She explains that many rituals started out as folklore and folk
medicine and have come to be regarded as superstitions only as our
understanding of the world deepened.
“If you carried a
rabbit’s foot to ward off digestive troubles in Roman times, you
did so because it was what your physician recommended,” she said.
“If you carried one in the 1600s . . . you might have done so
because although you knew it was mere ‘fancy,’ it had worked on a
respected friend and seemed also to have the desired effect on you.”
While Friday the 13th is not unlucky in Italy—in fact it is considered lucky—13 is considered an unthinkable number of people to have seated at one table, and most Italians will shuffle the arrangement to make two smaller tables if this is about to occur. The reason usually given for this is that 13 was the number of table guests for the Last Supper of Christ.
This could be an example of an acceptable religious reason being superimposed over an older heathen tradition, something that occurs quite often in Italy. National Geographic magazine says that “in ancient Rome, witches reportedly gathered in groups of 12. The 13th was believed to be the devil.”
More than half of Americans admitted to being at least a little superstitious, according to a recent Gallup poll. But do modern Italians and Italian-Americans still hold to the superstitions of their grandparents? Not to the same extent, but old habits are hard to break.
“I always say not to be superstitious, but thanks to my maternal grandmother, there are precautions that I used to take, just to avoid the ‘bad luck,’ ” said Laura Bandoni, a language teacher at Lucca Italian School. “Don’t open the umbrella in the house. I don’t know the origin of the superstition, but I refrain from doing so out of habit.”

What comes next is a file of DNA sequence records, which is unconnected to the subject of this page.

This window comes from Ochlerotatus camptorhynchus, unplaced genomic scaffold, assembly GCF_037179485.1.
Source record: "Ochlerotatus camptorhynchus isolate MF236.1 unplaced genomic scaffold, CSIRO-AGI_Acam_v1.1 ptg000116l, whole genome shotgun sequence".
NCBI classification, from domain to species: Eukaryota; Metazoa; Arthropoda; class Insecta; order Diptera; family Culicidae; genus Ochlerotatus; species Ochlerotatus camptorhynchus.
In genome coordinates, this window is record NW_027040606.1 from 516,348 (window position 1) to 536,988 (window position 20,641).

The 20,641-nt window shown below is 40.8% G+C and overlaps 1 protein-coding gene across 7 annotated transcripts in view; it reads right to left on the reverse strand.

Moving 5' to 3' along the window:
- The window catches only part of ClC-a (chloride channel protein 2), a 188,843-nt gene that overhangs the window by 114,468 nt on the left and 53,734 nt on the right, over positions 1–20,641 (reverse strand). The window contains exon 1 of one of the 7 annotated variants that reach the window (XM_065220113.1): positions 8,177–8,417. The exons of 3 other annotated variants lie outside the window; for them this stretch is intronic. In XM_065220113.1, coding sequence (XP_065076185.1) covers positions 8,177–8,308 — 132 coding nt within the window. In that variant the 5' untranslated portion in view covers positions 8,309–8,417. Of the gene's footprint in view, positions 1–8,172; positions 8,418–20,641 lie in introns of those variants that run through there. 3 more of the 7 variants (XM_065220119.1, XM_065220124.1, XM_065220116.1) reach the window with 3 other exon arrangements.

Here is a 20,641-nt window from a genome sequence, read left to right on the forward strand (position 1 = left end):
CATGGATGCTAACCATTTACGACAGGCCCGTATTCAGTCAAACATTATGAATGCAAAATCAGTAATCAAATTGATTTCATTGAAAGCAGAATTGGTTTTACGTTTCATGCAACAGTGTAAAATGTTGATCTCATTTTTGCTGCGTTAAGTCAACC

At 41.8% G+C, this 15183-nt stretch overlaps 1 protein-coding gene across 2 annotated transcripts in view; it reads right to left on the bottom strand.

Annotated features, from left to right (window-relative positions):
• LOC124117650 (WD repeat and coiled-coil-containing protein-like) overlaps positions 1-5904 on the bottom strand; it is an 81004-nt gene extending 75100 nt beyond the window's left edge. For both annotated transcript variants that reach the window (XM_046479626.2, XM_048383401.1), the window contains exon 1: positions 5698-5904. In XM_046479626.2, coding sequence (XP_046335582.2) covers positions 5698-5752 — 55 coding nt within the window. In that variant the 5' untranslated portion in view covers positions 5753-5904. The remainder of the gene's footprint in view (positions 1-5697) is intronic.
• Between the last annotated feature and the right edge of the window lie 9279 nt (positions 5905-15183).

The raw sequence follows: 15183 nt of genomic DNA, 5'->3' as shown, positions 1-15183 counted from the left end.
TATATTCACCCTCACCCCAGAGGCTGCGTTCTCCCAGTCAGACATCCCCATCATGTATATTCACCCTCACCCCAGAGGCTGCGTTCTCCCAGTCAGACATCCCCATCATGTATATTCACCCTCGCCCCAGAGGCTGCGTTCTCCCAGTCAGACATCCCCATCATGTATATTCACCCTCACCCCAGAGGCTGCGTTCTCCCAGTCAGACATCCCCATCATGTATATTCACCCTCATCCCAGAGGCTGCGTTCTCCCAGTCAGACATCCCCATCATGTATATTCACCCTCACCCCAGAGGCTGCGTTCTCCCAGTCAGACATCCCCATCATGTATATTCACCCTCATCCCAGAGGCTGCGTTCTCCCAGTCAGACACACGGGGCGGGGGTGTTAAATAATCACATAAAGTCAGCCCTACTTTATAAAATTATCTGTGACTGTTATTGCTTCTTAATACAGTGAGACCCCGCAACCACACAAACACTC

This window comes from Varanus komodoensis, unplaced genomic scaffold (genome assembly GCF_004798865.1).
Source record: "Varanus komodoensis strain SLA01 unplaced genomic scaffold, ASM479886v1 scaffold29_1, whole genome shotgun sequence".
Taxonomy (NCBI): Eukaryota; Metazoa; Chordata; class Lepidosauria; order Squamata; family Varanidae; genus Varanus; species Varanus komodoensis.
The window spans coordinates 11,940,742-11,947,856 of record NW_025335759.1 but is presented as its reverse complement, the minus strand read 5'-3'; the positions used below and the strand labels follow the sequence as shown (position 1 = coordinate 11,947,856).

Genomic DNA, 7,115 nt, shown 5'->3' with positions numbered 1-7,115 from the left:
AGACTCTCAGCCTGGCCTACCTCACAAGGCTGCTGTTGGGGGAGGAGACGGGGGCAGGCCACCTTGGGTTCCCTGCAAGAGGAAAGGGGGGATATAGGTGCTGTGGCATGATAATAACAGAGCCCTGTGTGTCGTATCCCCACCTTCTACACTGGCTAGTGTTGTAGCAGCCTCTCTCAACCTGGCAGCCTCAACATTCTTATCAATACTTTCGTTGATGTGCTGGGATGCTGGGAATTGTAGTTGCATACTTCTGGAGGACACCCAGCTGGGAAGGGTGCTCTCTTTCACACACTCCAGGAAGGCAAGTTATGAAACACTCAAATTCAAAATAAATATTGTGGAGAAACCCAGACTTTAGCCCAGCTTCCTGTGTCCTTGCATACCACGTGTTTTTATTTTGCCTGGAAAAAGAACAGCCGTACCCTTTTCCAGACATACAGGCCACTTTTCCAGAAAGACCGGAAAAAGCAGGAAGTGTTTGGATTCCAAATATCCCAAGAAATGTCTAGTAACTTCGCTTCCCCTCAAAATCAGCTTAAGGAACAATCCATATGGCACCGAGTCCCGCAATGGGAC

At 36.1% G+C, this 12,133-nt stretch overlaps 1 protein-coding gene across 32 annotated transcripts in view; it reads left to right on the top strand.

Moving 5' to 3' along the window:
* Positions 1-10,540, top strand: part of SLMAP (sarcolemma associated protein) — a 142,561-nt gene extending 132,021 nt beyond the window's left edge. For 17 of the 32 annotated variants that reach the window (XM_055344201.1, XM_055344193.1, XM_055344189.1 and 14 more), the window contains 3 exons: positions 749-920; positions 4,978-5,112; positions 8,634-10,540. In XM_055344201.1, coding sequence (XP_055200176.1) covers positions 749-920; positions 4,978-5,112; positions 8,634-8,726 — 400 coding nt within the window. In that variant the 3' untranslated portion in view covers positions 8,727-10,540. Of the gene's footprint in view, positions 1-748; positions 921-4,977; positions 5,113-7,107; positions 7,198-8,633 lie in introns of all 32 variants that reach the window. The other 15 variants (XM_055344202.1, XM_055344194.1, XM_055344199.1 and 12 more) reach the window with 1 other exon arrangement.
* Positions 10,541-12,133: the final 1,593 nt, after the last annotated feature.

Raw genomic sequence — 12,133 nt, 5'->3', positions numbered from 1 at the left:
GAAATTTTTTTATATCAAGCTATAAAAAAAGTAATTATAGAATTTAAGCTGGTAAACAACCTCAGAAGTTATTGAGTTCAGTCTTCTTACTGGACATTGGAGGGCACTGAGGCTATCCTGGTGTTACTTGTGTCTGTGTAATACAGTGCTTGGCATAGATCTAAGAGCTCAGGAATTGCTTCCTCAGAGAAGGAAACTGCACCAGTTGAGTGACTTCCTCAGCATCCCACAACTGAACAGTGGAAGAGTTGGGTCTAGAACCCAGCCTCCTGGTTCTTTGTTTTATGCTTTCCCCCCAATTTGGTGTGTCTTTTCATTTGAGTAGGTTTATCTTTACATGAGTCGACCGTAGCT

Belief in the malocchio, or evil eye, is so pervasive in the Mediterranean basin because it far predates the Roman empire. It could have been exported by the seafaring Phoenicians, originally from Syria, who traded extensively with indigenous peoples and established colonies as far west as the Atlantic coasts of Spain and Morocco, past the Straits of Gibraltar. They began their westward expansion as early as 1550 BC.
Every culture seems to have its own version of the evil eye and its own ways to fight it. One thing they all have in common is the malocchio is caused by jealousy and envy. A person eying you with envy can even curse you without actually meaning to.
“All it takes is to pay someone a compliment while feeling jealous or envious,” said Mirella Sichirollo Patzer, author of Orphan of the Olive Tree. “Babies are the most vulnerable to the curse. After all, who receives more compliments than a cute child? For this reason, Italian mothers are always vigilant when someone pays their baby a compliment. They will make the fig sign to ward off the evil eye. If you want to compliment a baby, add the words ‘senza malocchio,’ or ‘without the evil eye.’ ”
The grandmother of Justin Demetri, writer for the website Life in Italy, told him how his aunt was once cured of an evil eye curse.
|Berlusconi behind Spanish foreign minister Josep Pique.|
|Ronnie James Dio of Black Sabbath.|